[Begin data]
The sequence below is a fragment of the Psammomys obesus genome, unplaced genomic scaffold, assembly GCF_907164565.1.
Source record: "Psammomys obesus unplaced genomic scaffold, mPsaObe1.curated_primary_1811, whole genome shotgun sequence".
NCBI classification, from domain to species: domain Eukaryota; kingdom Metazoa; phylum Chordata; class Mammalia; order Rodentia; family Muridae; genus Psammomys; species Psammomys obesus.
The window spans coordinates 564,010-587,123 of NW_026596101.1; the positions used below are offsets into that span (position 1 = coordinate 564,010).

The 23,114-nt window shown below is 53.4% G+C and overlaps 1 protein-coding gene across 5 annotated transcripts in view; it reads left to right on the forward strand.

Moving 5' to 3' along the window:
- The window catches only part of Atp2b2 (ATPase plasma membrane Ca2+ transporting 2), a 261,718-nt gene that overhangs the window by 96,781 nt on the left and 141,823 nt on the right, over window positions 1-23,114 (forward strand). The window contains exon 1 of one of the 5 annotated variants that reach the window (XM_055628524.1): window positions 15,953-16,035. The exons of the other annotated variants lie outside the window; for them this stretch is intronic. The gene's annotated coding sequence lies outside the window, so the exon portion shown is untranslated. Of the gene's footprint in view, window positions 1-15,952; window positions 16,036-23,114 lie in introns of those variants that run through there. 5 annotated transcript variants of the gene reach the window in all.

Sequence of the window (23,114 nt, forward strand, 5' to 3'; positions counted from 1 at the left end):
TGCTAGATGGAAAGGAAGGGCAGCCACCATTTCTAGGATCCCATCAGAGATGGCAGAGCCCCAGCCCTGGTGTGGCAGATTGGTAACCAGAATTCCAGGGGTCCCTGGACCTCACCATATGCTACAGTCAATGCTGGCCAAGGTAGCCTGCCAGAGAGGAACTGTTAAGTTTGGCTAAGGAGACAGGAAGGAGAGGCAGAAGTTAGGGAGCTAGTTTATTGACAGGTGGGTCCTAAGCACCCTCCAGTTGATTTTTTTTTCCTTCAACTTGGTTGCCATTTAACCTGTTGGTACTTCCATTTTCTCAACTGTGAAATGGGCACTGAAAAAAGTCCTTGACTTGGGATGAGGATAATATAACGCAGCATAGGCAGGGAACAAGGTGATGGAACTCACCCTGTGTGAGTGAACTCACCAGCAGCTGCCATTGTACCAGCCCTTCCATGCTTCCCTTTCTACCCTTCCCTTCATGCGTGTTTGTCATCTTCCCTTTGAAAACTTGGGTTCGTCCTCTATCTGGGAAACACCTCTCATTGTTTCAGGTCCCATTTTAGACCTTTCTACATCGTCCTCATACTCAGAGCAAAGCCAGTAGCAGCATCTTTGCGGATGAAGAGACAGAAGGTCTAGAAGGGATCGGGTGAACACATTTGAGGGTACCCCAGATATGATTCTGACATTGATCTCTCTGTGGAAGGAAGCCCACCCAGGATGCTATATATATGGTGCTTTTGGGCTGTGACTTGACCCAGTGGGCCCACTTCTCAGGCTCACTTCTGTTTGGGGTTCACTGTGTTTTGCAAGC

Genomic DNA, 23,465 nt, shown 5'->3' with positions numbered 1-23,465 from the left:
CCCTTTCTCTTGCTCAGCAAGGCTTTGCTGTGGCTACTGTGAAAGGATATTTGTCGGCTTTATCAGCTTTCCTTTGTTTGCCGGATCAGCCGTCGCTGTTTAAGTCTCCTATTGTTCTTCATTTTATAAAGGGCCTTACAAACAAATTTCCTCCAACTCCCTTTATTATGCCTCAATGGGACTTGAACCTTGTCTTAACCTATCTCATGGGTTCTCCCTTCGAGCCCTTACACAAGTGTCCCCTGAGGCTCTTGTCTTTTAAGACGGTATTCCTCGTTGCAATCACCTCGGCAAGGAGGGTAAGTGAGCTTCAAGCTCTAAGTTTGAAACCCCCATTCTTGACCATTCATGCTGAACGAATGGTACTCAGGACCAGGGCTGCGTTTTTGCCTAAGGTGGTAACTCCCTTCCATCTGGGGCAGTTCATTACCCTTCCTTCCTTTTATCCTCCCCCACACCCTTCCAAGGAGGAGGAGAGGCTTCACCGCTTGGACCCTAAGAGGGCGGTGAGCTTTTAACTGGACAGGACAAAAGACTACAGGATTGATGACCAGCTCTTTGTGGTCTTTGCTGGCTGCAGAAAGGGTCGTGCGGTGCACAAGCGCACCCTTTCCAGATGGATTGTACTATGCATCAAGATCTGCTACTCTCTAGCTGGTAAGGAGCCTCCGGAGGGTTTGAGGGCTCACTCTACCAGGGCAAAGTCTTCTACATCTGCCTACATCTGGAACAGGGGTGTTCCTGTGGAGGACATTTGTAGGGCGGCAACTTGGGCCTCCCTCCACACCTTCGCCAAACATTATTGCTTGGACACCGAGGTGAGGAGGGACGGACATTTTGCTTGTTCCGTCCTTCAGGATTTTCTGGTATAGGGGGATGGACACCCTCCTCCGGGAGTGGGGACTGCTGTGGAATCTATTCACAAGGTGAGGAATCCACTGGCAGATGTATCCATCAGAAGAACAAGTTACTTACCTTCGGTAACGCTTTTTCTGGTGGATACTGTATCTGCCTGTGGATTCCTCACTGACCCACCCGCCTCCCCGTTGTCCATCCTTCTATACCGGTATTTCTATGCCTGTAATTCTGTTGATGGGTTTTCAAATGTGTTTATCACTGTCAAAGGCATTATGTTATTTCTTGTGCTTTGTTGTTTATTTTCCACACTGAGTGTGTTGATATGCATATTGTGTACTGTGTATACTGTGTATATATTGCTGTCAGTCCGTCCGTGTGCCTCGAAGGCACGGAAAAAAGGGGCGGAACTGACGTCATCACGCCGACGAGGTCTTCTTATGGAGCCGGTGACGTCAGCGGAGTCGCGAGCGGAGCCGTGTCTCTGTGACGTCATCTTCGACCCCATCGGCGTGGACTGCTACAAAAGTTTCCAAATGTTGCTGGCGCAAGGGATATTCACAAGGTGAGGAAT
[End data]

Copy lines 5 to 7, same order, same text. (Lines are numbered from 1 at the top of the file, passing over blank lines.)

The 23,114-nt window shown below is 53.4% G+C and overlaps 1 protein-coding gene across 5 annotated transcripts in view; it reads left to right on the forward strand.

Moving 5' to 3' along the window:
- The window catches only part of Atp2b2 (ATPase plasma membrane Ca2+ transporting 2), a 261,718-nt gene that overhangs the window by 96,781 nt on the left and 141,823 nt on the right, over window positions 1-23,114 (forward strand). The window contains exon 1 of one of the 5 annotated variants that reach the window (XM_055628524.1): window positions 15,953-16,035. The exons of the other annotated variants lie outside the window; for them this stretch is intronic. The gene's annotated coding sequence lies outside the window, so the exon portion shown is untranslated. Of the gene's footprint in view, window positions 1-15,952; window positions 16,036-23,114 lie in introns of those variants that run through there. 5 annotated transcript variants of the gene reach the window in all.